Donald Ross. I love playing Donald Ross courses as they are fair for all skill level players and can be a very severe test for the best players in the world. It seemed to use the natural terrain in its layouts.
Port St Lucie, Florida
Easy question: Tom Fazio. Why? The courses are very playable for all skill levels, but rewarding golf course management. Simply put, if you miss a fairway or green in the wrong place, you’ll struggle to make par. Right behind Fazio would be Donald Ross. For obvious reasons. You can play the country’s most historic tunes.
They are two great architects, AW Tillinghast and Alister MacKenzie. Both were accomplished designers and belong to the top five of all time. Ultimately, I chose MacKenzie because of his work specifically on three courses I’ve seen, but never played. Augusta National, Cypress Point and Crystal Downs are three great trails to say the least.
To quote a well-known writer, “There is no architect who has had such a complete understanding of the game. His lessons are not too penalizing, not too long. They are not easy. They are fun and exciting. It’s like a puzzle. You have to figure it out.” Augusta National has been puzzling the game’s best since 1932. The funny thing is, I just got back from playing one of Tillinghast’s gems, the Niagara Falls Country Club, which hosts the Porter Cup every year, he almost liked the fact that he designed more than 250 courses.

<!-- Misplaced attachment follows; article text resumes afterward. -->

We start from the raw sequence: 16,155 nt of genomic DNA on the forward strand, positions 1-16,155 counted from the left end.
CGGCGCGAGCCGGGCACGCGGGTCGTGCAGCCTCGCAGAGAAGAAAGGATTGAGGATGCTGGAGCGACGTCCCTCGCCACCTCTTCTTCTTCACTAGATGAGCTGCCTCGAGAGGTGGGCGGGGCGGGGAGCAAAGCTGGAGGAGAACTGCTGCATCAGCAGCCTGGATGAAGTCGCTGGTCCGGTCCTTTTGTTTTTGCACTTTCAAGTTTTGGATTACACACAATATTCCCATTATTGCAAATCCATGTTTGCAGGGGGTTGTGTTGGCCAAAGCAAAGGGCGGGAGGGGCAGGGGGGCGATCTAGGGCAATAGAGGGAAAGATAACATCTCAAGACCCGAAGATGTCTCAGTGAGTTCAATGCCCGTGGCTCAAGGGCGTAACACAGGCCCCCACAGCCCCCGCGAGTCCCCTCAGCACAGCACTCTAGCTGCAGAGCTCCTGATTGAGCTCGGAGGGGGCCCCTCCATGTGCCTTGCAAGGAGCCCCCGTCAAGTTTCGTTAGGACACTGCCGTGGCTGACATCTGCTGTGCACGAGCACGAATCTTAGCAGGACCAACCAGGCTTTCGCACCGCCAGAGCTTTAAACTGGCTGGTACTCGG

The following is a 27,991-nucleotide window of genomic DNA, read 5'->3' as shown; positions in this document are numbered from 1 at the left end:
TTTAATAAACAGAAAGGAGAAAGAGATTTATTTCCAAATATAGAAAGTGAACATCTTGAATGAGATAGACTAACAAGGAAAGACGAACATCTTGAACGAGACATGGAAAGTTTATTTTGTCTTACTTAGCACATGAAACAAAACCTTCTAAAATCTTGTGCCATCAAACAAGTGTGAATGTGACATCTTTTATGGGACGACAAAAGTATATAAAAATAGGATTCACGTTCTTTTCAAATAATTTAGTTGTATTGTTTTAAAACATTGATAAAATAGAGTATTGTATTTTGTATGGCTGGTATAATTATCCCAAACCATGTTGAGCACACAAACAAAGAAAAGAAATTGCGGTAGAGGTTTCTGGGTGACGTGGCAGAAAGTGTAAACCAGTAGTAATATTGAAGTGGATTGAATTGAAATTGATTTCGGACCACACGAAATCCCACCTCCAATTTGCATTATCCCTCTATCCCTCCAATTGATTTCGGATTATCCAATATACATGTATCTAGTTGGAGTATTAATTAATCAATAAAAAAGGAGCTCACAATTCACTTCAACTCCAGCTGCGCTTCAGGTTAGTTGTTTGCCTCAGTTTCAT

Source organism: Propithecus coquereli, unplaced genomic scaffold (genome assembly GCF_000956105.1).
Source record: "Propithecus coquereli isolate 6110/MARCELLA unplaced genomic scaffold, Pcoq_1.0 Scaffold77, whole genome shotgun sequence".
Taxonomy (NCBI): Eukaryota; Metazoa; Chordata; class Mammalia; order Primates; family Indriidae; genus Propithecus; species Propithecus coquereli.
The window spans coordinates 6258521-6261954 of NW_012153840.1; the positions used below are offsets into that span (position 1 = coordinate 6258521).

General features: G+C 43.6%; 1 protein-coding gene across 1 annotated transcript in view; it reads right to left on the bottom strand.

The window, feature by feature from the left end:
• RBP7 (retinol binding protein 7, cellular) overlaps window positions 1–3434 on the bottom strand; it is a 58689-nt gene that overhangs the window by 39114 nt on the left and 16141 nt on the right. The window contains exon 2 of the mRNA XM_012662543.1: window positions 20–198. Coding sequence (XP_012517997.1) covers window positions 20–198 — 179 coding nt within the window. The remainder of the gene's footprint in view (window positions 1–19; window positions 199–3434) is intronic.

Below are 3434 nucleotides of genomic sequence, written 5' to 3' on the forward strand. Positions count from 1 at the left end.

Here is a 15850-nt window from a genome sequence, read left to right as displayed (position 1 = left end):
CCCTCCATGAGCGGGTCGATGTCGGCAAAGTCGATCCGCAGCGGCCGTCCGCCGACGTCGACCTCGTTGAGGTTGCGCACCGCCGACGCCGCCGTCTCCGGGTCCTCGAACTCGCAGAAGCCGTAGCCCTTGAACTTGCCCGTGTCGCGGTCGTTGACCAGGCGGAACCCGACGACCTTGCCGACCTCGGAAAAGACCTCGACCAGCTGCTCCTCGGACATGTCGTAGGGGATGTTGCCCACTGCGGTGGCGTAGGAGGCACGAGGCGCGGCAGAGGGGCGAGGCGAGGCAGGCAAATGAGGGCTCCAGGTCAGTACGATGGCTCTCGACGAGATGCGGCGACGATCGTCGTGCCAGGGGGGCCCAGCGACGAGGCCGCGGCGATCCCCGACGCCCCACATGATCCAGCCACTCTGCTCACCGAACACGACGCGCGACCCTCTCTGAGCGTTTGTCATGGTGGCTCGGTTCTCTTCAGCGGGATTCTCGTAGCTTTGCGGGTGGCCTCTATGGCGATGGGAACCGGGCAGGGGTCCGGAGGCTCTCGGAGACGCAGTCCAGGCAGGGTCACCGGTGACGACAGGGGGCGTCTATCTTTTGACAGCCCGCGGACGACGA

The Villages, Florida
Stanley Thompson would be my choice. Its best designs (St Georges, Kitchener Westmount, Highland Links) demonstrate classic/timeless design characteristics that stand the test of time on both the amateur and professional level. Stanley Thompson was as good as any designer in the past 100 years. The courses and superior strategic design speak for themselves.
My father, George Cobb. For instance; Quail Hollow Club in Charlotte.
George Cobb Jr.
Western Columbia, South Carolina
Robert Trent Jones Sr.
I have always liked the courses designed by Mr. Jones with large greens, lots of bunkers and the natural contour of the land. Meeting him in the late 1970s at Tanglewood Park in North Carolina — two courses he designed — was a real pleasure. Knowing that I was Canadian, he asked me if I had ever played Kananaskis in Alberta, because it was one of his favorite projects.
He had an open budget from the Alberta Heritage Fund for the 36-hole design.
Seth Raynor was a master at routing fairways to improve sightlines and increase playability on terrain that was not optimal for a large 18 hole.
Roslyn Heights, New York
In the historical category, I would take AW Tillinghast. Clearly one of the greatest and your choices are endless. There is no better line-up in the United States.
In the Modern category, I would take David McLay Kidd. You can play on a variety of courses and play anywhere in the world. Who wouldn’t want a regular Bandon Dunes diet?
Fort Worth, TX
I would only play courses designed by Donald Ross.
Kennett Square, Pennsylvania
Las Vegas, Nevada
Donald Ross or Coore and Crenshaw. There is no trickery.